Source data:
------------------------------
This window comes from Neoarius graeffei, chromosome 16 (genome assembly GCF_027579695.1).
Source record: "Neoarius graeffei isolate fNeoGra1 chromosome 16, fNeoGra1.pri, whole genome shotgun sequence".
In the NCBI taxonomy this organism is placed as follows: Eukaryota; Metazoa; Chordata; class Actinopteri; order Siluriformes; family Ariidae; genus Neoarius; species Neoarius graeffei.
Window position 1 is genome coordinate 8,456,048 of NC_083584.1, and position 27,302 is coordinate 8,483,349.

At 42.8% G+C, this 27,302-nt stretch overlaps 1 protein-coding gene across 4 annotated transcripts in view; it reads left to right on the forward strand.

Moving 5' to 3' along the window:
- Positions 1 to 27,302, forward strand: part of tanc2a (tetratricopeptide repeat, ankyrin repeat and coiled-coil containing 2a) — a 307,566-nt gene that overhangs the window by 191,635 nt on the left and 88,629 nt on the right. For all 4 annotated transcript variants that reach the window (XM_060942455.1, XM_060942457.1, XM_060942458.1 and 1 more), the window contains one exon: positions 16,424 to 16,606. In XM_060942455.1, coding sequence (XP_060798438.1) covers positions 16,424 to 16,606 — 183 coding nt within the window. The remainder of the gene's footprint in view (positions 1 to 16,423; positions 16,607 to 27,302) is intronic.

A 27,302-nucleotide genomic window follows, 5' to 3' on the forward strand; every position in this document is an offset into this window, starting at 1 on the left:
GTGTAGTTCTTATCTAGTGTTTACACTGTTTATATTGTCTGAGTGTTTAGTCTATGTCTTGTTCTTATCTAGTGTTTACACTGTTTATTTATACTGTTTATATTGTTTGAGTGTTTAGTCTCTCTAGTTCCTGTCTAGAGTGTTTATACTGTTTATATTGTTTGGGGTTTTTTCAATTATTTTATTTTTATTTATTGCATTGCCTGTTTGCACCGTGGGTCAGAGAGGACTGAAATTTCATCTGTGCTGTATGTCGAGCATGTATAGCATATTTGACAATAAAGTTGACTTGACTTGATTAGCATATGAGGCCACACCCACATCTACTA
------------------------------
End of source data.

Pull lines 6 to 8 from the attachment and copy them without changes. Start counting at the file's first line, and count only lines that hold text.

Moving 5' to 3' along the window:
- Positions 1 to 27,302, forward strand: part of tanc2a (tetratricopeptide repeat, ankyrin repeat and coiled-coil containing 2a) — a 307,566-nt gene that overhangs the window by 191,635 nt on the left and 88,629 nt on the right. For all 4 annotated transcript variants that reach the window (XM_060942455.1, XM_060942457.1, XM_060942458.1 and 1 more), the window contains one exon: positions 16,424 to 16,606. In XM_060942455.1, coding sequence (XP_060798438.1) covers positions 16,424 to 16,606 — 183 coding nt within the window. The remainder of the gene's footprint in view (positions 1 to 16,423; positions 16,607 to 27,302) is intronic.

A 27,302-nucleotide genomic window follows, 5' to 3' on the forward strand; every position in this document is an offset into this window, starting at 1 on the left: